John Rambo and his fans deserved better than this.
Plot: Vietnam Vet John Rambo’s retirement from war and killing is interrupted when someone he holds dear is taken by a Mexican cartel.
Review: After having come full circle in 2008’s Rambo, war-weary Vietnam vet John Rambo (Sylvester Stallone dusting off his fatigues for possibly his final ride as Rambo) is trying to cope with PTSD and regret on his ranch in Arizona, while also doing his best as a father figure to a surrogate daughter named Gabrielle (Yvette Monreal), who despite having been raised by John for the last decade disregards his good advice to stay away from Mexico on a fool’s errand. She goes, gets herself snatched by a cartel for the human sex trade, and not wasting a single second, John jams it to the border where he shockingly gets himself in over his head in a very ill prepared approach. He’s beaten to within an inch of his life, scarred, and left for dead. He’s rescued by a journalist, who nurses him back to health over a two-week period, and by then his poor Gabrielle has been savagely used and become hopelessly addicted to heroin, so by the time John gets to her, she’s beyond saving. In all his rage, John picks a fight with the cartel and hightails it back to his ranch, where he prepares for his final assault on those who would finish him off. But they obviously have no idea who they’ve angered or what the unholy hell he’ll do to them once they catch up to him.
Stallone’s fourth Rambo was the correct place to end the franchise; it gave the character perfect closure, and there was no need to dredge him up again. That said, Stallone and Millennium decided to do a quick cash grab with the hastily plotted and sequenced Rambo: Last Blood, which has none of the finesse or cinematic exhilaration of the previous four entries. The story never feels quite right, although John’s character still feels like the same guy; it’s just that they’ve put him in the middle of a crummy revenge thriller rather than in the center of an adventure. There is no rescue, there is no payoff: There is only savage cruelty and the retribution for said cruelty. It’s too bad because John Rambo and his fans deserved better than this. Directed without distinction by Adrian Grunberg, who made the better movie Get the Gringo.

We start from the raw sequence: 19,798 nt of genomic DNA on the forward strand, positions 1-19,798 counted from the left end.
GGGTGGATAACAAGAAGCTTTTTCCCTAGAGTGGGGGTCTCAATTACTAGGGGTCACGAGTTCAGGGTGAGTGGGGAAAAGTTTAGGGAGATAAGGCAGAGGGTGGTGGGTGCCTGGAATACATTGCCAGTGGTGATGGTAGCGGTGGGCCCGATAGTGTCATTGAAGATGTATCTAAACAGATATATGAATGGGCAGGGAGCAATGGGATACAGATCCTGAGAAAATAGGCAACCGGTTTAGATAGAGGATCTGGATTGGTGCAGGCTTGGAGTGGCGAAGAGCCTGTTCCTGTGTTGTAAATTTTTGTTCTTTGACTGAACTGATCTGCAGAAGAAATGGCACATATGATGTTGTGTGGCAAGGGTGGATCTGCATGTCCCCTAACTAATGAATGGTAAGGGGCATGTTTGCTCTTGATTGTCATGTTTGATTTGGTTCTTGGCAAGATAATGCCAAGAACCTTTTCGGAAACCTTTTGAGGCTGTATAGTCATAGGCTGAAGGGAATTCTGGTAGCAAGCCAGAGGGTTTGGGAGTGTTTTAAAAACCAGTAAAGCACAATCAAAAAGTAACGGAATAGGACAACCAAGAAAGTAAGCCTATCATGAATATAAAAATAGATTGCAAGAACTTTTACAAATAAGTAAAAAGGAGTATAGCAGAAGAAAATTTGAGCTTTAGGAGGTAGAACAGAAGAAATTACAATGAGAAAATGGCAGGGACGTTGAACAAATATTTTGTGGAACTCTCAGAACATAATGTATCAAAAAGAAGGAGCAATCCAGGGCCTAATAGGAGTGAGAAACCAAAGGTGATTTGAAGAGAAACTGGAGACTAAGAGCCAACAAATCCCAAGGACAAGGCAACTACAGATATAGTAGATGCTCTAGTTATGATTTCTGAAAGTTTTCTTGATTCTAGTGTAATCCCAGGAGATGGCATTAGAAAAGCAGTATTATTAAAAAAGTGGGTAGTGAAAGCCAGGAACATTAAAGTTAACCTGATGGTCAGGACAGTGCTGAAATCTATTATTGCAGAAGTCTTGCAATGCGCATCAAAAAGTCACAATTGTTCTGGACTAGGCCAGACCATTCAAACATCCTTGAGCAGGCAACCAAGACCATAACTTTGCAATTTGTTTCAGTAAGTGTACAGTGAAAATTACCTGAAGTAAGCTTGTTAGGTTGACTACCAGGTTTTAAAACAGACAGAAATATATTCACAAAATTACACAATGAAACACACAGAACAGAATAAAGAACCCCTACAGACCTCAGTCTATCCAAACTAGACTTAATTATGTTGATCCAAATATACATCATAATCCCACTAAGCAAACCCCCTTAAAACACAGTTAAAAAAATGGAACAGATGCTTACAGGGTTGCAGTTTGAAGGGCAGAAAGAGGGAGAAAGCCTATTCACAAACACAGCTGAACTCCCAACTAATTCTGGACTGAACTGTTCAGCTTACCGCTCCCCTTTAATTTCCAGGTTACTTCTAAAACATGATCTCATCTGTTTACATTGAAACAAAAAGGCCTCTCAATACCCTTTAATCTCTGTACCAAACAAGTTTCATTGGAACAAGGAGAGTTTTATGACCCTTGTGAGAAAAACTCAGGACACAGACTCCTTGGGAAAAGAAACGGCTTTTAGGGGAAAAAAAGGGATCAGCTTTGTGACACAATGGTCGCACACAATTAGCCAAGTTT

Lionsgate’s Blu-ray / DVD / digital release of Rambo: Last Blood has to be one of the most disappointing releases in modern memory. As you might be aware, this film was released abroad in various countries with scenes that were not included in the domestic version, and you would have thought that Lionsgate would’ve inserted those scenes (such as the entire prologue that was cut out for some stupid reason) back into the film in a “director’s cut” or “unrated version,” but there’s not even a deleted scenes section in the special features. This is absurd. What this tells me is that they’re waiting to release another edition of the movie later on down the line to bilk consumers for more cash, but in this day and age when hardcopy media sales are dwindling, this approach is no bueno. Special features on this release include “Drawing Last Blood: a multipart Production diary,” plus a trailer and a music featurette.